A year after US withdrawal from the nuclear deal, Iran digs in
Nearly a year after the Trump administration unilaterally withdrew from the Iran nuclear deal, it is loudly proclaiming the harsh impact of reinstated US secondary sanctions on the Iranian economy.
As a result of reduced revenues, US officials assert that Iran is under increasing pressure to scale back its support for proxy groups that have widened Iran’s regional reach.
Tehran appears to be digging
in, prepared to wait out
Trump in hopes that he will
be a one-term president.
But although Iranians are clearly suffering from high inflation and unemployment, there are no signs that their government is willing to talk to Trump officials about a “better” deal or that it is abandoning long-standing regional partners. Instead, Tehran appears to be digging in, prepared to wait out Trump in hopes that he will be a one-term president and that a successor administration would return to the 2015 nuclear agreement.
Iran has undoubtedly taken notice that half a dozen Democratic candidates for president have pledged to return to the Joint Comprehensive Plan of Action (JCPOA) if elected in 2020. Meanwhile, pro-JCPOA analysts at US think tanks are already providing road maps for resumed US compliance and new negotiations on a “more-for-more” agreement. (The Brookings Institution is the latest.)
The Trump administration has described its policy on Iran as “maximum pressure”. But US ability to further squeeze Iran in the next 18 months is constrained by a number of factors.
While sanctions have cut Iran’s oil exports by about a million barrels a day and are causing obvious pain to the Iranian population, Iran is still selling enough oil – about 1.2 million barrels – to get by and has the benefit of about $100 billion in hard currency reserves unfrozen after implementation of the JCPOA in 2016.
In May, the Trump administration must decide whether to renew waivers to a half dozen countries permitted to buy Iranian oil without threat of US sanctions. A failure by the administration to renew waivers to key importers such as China and India risks spiking global oil prices at a time when Venezuelan crude exports are also restricted by US sanctions. In recent weeks, oil prices have flirted with $70 a barrel – a level that appears to worry President Donald Trump.
It is also unlikely that the US will seek to punish the European Union for trying to maintain minimal economic ties with Iran. The EU has come up with a mechanism called INSTEX to facilitate trade in food and medicine with Iran. The Europeans are waiting for Iran’s parliament to pass anti-money laundering legislation before activating INSTEX later this year.
The US must also balance conflicting interests with regard to Iraq, which shares a long border with Iran and relies on Iranian natural gas for nearly half its electricity. The Trump administration recently renewed waivers for Baghdad to keep importing Iranian natural gas for another three months. The last thing the US wants to see is more unrest in Iraq this summer because of electricity shortages and climate change-goosed high temperatures.
US Secretary of State Mike Pompeo speaks to the press alongside Lebanon’s Foreign Minister Gebran Bassil (Photo: US State Department/Flickr)
On a recent visit to the Middle East, Secretary of State Mike Pompeo urged Iraq to clamp down on Iran-backed Shi’ite Muslim militias that took part in the campaign to defeat the Islamic State group. Iraq has instead put these militias on the government payroll. A US decision to declare Iran’s Revolutionary Guards as a terrorist group – reportedly being pushed by Pompeo – would put Iraq in an extremely difficult situation given the guards’ strong ties with Iraqi militias and politicians. It could also put the few thousand US troops in Iraq at greater risk.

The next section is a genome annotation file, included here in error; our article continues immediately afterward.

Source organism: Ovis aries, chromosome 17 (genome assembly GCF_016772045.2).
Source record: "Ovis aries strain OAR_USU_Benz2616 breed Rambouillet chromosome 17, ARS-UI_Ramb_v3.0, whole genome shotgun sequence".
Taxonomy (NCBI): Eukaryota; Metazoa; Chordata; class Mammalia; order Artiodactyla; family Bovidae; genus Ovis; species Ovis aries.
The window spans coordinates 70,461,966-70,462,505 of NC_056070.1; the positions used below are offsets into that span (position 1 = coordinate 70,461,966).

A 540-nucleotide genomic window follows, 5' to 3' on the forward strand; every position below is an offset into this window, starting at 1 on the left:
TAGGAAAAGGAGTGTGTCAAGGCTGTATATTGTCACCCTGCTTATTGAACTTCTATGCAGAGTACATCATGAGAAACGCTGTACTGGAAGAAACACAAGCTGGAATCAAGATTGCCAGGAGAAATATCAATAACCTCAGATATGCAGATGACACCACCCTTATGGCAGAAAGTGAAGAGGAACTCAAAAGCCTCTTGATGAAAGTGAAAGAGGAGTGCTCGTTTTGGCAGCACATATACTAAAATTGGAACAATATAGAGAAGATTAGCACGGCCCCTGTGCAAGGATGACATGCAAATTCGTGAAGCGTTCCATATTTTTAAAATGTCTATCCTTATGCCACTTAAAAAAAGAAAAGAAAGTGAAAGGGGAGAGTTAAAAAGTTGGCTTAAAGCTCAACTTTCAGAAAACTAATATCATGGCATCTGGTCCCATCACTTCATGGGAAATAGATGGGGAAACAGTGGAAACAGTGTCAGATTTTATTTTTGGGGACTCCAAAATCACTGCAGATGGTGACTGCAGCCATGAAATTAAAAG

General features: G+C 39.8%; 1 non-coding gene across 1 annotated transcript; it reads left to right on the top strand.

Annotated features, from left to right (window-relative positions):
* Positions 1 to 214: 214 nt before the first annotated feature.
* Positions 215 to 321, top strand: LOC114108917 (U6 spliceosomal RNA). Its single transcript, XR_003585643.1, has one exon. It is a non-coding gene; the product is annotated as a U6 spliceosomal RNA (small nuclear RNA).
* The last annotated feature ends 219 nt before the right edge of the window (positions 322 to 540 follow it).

In Lebanon, which Pompeo also visited on his recent tour, he harshly attacked Hezbollah, Iran’s oldest regional partner, as a terrorist organization that “stands in the way of the Lebanese people’s dreams” and whose “foot soldiers serve at Tehran’s bidding”.
However, Lebanon’s foreign minister, Gebran Bassil, contradicted Pompeo’s view. Standing next to the American chief diplomat, Bassil told reporters, including Americans covering Pompeo, “Hezbollah is a political party … it is not terrorist” and it has “huge political support” in Lebanon. Indeed, supporters of the group won 70 of 128 seats in the Lebanese parliament in elections last year.
The Trump administration claims to be building a global coalition against Iran’s “malign” activities. But while many Western countries would like to see Iran pull back from regional interventions, curb its ballistic missile program and treat its own citizens better, US policy is strongly supported by only a handful of Iran’s rivals in the Middle East. In an interview on 28 March, Pompeo acknowledged:
We’ve got the Gulf states and Israel sharing our view of the threat from the Islamic Republic of Iran.
Even that coalition is shaky because of the nearly two-year-old blockade of Qatar by Saudi Arabia and the United Arab Emirates, which has forced Qatar to deepen ties with Iran. In Washington, the Saudis are increasingly unpopular not just because of the embargo but the murder of journalist Jamal Khashoggi and a seemingly unending war in Yemen. The US Congress has demanded accountability for Khashoggi’s gruesome death in the Saudi consulate in Istanbul and majorities in both houses oppose continued US support for the Saudis and Emiratis in Yemen, now the world’s worst humanitarian disaster.
Ordinary Iranians are caught between their own government’s malfeasance and a hostile Washington. They are angry at their government’s poor performance, as evidenced in poor preparation for recent floods, but derive little comfort from an aggressive US propaganda campaign that seeks to blame every problem on Iranian officials.